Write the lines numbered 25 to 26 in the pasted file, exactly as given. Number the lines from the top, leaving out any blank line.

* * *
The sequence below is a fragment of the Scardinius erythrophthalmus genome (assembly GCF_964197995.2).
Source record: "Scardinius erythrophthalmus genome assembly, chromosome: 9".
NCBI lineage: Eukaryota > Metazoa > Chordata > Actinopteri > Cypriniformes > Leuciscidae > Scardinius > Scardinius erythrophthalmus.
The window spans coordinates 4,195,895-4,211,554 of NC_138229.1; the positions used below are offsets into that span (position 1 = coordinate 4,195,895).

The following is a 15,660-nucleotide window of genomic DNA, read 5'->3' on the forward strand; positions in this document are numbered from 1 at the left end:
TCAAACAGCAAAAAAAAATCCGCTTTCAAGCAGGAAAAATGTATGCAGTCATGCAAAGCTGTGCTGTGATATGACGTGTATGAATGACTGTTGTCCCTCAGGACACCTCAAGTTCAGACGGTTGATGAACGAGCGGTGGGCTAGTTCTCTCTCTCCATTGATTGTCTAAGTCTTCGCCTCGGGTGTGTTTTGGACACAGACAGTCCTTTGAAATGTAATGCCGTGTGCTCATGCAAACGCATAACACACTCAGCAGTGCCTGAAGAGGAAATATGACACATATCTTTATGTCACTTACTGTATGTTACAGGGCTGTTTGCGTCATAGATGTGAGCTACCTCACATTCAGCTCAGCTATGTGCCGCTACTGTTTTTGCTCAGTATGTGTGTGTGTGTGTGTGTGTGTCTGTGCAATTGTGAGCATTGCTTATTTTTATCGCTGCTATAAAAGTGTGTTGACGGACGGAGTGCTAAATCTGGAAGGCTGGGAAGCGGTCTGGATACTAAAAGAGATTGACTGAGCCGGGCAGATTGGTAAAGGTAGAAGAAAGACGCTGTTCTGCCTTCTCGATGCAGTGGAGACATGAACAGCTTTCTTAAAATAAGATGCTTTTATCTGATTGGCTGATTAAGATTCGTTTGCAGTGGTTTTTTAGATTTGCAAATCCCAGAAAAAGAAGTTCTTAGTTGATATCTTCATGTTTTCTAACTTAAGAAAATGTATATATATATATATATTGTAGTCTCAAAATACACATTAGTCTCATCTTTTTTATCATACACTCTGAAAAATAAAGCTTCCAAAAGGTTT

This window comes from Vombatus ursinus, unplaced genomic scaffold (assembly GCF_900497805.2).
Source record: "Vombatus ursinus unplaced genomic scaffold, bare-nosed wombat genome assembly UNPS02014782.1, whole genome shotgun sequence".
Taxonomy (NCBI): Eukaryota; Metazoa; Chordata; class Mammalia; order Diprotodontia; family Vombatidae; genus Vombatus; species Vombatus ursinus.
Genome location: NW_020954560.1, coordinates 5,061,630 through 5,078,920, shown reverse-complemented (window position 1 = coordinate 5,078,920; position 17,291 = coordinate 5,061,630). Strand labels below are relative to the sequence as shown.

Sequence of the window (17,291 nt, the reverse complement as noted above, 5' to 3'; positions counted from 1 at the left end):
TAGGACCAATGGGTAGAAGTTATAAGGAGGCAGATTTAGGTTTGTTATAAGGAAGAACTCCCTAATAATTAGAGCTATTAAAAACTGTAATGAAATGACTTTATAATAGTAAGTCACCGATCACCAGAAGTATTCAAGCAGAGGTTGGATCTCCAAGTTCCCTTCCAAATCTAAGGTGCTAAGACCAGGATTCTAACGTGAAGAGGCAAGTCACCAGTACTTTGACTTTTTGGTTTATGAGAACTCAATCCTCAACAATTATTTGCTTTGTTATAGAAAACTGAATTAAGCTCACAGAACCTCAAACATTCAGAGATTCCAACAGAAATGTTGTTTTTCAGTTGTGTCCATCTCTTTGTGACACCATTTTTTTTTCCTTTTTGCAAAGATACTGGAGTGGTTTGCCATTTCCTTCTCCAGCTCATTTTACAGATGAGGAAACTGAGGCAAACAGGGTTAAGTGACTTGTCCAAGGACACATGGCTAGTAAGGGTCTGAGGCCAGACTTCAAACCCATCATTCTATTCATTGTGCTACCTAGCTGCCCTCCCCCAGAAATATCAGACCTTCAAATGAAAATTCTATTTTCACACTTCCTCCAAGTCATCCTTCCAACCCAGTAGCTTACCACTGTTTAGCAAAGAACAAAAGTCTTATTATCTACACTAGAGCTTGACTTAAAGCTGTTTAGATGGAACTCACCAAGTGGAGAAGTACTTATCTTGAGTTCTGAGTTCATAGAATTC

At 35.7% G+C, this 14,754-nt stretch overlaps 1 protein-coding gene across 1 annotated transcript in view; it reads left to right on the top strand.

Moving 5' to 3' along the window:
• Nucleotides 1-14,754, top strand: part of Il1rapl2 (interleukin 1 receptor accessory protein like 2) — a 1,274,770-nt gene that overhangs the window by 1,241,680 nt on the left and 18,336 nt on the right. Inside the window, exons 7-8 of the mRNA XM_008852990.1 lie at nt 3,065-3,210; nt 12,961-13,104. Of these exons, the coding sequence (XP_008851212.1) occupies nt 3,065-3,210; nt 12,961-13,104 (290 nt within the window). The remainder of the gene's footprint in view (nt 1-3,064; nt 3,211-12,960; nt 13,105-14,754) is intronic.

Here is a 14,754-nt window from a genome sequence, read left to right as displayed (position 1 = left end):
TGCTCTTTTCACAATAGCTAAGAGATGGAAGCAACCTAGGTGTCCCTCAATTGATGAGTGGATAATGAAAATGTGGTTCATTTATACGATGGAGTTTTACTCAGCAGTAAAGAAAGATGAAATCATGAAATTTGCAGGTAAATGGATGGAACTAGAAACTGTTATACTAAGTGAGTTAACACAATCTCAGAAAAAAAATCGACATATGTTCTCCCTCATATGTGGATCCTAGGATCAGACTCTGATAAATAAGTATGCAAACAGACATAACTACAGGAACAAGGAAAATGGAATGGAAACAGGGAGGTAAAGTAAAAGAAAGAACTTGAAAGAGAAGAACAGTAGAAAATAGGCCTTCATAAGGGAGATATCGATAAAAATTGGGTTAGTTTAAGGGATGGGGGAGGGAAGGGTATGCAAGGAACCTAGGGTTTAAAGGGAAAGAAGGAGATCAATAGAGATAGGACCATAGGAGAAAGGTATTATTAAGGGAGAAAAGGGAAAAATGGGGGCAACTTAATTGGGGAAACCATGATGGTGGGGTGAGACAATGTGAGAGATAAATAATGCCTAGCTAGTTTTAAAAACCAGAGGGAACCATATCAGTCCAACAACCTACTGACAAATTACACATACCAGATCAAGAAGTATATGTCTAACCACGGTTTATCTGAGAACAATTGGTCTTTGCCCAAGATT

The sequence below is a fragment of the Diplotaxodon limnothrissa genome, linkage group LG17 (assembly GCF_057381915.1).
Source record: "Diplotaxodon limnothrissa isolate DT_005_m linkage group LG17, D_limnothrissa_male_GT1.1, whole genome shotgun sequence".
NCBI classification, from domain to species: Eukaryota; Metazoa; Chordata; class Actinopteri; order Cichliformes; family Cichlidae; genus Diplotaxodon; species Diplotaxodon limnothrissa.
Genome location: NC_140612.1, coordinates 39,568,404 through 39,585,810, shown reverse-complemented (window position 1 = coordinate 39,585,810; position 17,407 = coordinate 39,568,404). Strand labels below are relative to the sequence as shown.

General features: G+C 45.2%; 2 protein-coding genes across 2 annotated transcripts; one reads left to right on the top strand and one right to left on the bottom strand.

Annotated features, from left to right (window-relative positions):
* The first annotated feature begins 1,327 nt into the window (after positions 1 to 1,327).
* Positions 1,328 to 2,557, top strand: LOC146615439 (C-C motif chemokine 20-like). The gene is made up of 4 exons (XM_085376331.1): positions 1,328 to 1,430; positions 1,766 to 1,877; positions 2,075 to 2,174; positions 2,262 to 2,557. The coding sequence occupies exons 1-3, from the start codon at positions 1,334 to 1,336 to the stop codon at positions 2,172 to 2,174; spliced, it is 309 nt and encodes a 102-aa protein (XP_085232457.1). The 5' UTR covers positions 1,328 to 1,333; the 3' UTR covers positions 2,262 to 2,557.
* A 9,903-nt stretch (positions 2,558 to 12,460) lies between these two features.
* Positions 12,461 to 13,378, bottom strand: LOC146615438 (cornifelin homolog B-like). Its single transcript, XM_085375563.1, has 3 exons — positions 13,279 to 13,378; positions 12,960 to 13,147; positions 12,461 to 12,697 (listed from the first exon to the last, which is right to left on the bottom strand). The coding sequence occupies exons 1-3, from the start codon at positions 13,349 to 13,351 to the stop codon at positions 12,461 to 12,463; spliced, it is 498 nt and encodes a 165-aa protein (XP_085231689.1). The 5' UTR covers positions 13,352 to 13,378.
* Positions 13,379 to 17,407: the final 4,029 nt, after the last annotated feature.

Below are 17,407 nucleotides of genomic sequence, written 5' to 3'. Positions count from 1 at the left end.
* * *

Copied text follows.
* Positions 1,328 to 2,557, top strand: LOC146615439 (C-C motif chemokine 20-like). The gene is made up of 4 exons (XM_085376331.1): positions 1,328 to 1,430; positions 1,766 to 1,877; positions 2,075 to 2,174; positions 2,262 to 2,557. The coding sequence occupies exons 1-3, from the start codon at positions 1,334 to 1,336 to the stop codon at positions 2,172 to 2,174; spliced, it is 309 nt and encodes a 102-aa protein (XP_085232457.1). The 5' UTR covers positions 1,328 to 1,333; the 3' UTR covers positions 2,262 to 2,557.
* A 9,903-nt stretch (positions 2,558 to 12,460) lies between these two features.